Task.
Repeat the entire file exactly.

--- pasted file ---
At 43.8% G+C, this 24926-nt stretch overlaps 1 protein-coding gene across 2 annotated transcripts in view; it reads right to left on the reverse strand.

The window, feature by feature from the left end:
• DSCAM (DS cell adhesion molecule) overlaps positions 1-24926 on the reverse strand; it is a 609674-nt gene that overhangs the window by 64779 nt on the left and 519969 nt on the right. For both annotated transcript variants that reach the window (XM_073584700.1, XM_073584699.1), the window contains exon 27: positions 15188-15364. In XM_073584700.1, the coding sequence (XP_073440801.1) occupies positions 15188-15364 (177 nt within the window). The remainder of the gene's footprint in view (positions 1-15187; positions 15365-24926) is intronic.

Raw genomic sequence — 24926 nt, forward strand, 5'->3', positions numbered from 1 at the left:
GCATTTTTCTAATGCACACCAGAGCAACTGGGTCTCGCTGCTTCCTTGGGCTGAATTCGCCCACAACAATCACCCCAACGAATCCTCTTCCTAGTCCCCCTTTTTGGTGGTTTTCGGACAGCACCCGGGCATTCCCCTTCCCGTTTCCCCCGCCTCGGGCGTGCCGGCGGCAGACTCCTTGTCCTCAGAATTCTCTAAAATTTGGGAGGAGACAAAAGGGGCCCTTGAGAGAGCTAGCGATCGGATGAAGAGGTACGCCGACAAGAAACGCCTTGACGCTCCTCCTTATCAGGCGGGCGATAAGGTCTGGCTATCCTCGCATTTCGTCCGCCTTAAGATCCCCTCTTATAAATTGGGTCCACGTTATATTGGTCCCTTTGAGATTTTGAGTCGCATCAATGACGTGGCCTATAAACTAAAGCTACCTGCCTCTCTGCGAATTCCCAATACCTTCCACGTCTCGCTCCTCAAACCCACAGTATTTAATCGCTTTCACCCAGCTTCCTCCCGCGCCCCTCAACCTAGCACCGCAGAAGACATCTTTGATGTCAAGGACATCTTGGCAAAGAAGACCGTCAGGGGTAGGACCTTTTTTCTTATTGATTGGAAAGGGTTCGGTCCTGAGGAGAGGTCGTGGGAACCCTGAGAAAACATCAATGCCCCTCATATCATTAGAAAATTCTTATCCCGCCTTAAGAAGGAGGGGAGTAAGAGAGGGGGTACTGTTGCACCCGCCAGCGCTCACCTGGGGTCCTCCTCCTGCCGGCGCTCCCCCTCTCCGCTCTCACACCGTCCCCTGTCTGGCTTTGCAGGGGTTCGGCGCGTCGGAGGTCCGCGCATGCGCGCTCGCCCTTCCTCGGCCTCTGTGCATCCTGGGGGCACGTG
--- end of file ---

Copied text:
At 43.8% G+C, this 24926-nt stretch overlaps 1 protein-coding gene across 2 annotated transcripts in view; it reads right to left on the reverse strand.

The window, feature by feature from the left end:
• DSCAM (DS cell adhesion molecule) overlaps positions 1-24926 on the reverse strand; it is a 609674-nt gene that overhangs the window by 64779 nt on the left and 519969 nt on the right. For both annotated transcript variants that reach the window (XM_073584700.1, XM_073584699.1), the window contains exon 27: positions 15188-15364. In XM_073584700.1, the coding sequence (XP_073440801.1) occupies positions 15188-15364 (177 nt within the window). The remainder of the gene's footprint in view (positions 1-15187; positions 15365-24926) is intronic.

Raw genomic sequence — 24926 nt, forward strand, 5'->3', positions numbered from 1 at the left:
GCATTTTTCTAATGCACACCAGAGCAACTGGGTCTCGCTGCTTCCTTGGGCTGAATTCGCCCACAACAATCACCCCAACGAATCCTCTTCCTAGTCCCCCTTTTTGGTGGTTTTCGGACAGCACCCGGGCATTCCCCTTCCCGTTTCCCCCGCCTCGGGCGTGCCGGCGGCAGACTCCTTGTCCTCAGAATTCTCTAAAATTTGGGAGGAGACAAAAGGGGCCCTTGAGAGAGCTAGCGATCGGATGAAGAGGTACGCCGACAAGAAACGCCTTGACGCTCCTCCTTATCAGGCGGGCGATAAGGTCTGGCTATCCTCGCATTTCGTCCGCCTTAAGATCCCCTCTTATAAATTGGGTCCACGTTATATTGGTCCCTTTGAGATTTTGAGTCGCATCAATGACGTGGCCTATAAACTAAAGCTACCTGCCTCTCTGCGAATTCCCAATACCTTCCACGTCTCGCTCCTCAAACCCACAGTATTTAATCGCTTTCACCCAGCTTCCTCCCGCGCCCCTCAACCTAGCACCGCAGAAGACATCTTTGATGTCAAGGACATCTTGGCAAAGAAGACCGTCAGGGGTAGGACCTTTTTTCTTATTGATTGGAAAGGGTTCGGTCCTGAGGAGAGGTCGTGGGAACCCTGAGAAAACATCAATGCCCCTCATATCATTAGAAAATTCTTATCCCGCCTTAAGAAGGAGGGGAGTAAGAGAGGGGGTACTGTTGCACCCGCCAGCGCTCACCTGGGGTCCTCCTCCTGCCGGCGCTCCCCCTCTCCGCTCTCACACCGTCCCCTGTCTGGCTTTGCAGGGGTTCGGCGCGTCGGAGGTCCGCGCATGCGCGCTCGCCCTTCCTCGGCCTCTGTGCATCCTGGGGGCACGTG